Labour suspends Ken Livingstone in anti-Semitism MP row
The Labour Party has suspended Ken Livingstone after the former London mayor defended the actions of an MP suspended over an anti-Semitism row.
Senior figures in the party, including Labour's current candidate for London mayor and two shadow cabinet ministers called for Mr Livingstone to be thrown out after he said Bradford West MP Naz Shah's actions were "over the top" but not anti-Semitic.
And one prominent Labour MP confronted Mr Livingstone - a member of the party's ruling National Executive Committee - outside a Westminster TV studio, accusing him of being a "Nazi apologist".
In a BBC Radio London interview, the former London mayor claimed Hitler had supported Zionism before the Holocaust and insisted he had never heard anyone within Labour be anti-Semitic.
Labour's mayoral candidate Sadiq Khan said: "Ken Livingstone's comments are appalling and inexcusable. There must be no place for this in our party."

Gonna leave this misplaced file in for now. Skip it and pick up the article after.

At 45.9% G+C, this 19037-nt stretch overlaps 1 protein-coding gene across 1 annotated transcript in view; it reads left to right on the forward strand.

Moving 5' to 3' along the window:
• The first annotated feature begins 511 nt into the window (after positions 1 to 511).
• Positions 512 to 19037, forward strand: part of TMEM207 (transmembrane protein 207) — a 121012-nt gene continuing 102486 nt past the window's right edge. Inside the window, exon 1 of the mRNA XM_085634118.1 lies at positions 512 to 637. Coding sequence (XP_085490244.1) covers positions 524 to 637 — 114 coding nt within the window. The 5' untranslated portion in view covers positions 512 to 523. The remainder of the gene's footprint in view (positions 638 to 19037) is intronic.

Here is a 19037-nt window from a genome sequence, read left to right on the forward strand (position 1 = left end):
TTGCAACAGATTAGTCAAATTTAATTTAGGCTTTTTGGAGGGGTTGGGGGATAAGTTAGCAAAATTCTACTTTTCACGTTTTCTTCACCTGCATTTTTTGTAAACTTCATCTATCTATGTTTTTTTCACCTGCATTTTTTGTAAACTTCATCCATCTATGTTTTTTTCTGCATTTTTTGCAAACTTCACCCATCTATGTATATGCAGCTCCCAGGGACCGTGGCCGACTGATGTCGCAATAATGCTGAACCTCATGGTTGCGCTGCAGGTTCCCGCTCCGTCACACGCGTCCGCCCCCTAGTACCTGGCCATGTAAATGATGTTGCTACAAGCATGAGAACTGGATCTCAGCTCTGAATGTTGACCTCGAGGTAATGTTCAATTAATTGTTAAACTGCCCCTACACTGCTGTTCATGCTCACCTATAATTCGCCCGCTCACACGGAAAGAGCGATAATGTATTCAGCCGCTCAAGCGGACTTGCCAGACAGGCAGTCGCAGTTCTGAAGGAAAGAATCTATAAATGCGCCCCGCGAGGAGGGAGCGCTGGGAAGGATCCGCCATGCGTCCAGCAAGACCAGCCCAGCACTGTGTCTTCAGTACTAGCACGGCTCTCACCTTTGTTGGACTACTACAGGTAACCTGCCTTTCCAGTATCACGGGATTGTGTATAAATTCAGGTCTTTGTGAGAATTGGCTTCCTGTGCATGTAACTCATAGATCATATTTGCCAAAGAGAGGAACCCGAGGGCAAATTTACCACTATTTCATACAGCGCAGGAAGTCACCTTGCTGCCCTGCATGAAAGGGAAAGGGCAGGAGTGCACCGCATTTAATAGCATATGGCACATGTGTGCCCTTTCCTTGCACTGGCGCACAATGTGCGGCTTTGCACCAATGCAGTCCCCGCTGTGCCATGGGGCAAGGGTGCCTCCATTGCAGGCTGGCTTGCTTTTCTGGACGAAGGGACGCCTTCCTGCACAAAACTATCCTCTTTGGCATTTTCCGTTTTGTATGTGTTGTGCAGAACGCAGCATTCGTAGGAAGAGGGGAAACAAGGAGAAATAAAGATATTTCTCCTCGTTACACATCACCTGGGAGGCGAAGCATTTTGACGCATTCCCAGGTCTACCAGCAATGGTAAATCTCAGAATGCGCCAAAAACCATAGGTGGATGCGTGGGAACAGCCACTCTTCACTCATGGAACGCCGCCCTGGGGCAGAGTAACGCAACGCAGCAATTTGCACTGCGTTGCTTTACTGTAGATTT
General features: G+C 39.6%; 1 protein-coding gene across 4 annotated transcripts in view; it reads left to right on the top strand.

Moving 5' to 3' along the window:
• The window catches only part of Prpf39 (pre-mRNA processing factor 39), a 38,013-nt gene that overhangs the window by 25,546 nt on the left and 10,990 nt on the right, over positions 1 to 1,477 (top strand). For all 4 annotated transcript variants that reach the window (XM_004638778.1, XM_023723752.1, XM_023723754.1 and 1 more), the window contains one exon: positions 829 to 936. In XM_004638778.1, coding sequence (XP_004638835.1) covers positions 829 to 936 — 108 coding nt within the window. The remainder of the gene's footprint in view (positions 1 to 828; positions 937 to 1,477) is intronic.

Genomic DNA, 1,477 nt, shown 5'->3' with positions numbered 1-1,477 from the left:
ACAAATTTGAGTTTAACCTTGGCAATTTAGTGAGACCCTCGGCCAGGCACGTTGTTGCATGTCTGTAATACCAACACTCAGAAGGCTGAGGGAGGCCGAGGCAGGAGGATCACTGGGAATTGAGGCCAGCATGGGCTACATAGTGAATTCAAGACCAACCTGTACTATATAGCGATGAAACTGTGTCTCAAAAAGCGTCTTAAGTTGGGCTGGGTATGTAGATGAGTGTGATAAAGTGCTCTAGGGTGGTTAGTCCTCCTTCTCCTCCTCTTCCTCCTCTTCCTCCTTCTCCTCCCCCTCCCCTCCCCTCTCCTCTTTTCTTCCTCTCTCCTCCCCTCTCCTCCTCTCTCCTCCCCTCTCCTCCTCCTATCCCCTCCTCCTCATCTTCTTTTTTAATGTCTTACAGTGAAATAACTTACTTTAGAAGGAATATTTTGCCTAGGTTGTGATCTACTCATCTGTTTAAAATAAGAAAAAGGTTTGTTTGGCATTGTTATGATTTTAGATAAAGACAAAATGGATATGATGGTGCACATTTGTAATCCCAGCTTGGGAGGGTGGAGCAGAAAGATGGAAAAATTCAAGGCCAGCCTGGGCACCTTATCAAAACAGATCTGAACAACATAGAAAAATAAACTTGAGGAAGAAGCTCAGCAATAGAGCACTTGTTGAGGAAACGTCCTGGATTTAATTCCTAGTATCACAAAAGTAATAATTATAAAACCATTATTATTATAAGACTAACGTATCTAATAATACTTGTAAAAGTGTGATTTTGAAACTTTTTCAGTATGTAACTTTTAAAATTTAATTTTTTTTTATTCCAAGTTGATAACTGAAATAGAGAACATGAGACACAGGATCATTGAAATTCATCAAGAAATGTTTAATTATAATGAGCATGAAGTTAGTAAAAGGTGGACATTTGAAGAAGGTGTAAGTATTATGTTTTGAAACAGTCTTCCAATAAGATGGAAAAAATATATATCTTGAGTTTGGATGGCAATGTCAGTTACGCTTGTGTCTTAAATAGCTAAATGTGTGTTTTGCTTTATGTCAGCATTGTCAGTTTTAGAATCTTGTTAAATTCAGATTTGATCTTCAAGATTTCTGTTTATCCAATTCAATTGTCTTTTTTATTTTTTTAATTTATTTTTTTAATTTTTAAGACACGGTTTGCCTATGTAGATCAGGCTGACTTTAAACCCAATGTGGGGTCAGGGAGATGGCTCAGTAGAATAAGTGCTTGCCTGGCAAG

And shadow Commons leader Chris Bryant told MPs: "I'm sick and tired of people trying to explain it away and, yes, I'm talking to you, Ken Livingstone."
Bassetlaw MP John Mann confronted Mr Livingstone at the Millbank broadcast studios as both arrived for interviews.
"You're a Nazi apologist, you're rewriting history. Go back and check what Hitler did - the book is called Mein Kampf," said Mr Mann, jabbing his finger at the former mayor as he walked up the stairs, his mobile phone clamped to his ear.
Mr Livingstone said Mr Mann had gone "completely over the top" and started "bellowing" at him while he was conducting a radio interview over the phone.
The former London mayor took to the airwaves to defend Ms Shah a day after her dramatic suspension and the launch of an investigation into allegedly anti-Semitic social media posts she made before becoming an MP.
The party is now undertaking an investigation into her actions, for which she offered a "wholehearted apology".
Mr Livingstone told BBC Radio London: "Her remarks were over the top but she is not anti-Semitic.
"I have been in the Labour Party for 40 years and I have never heard anyone say anything anti-Semitic.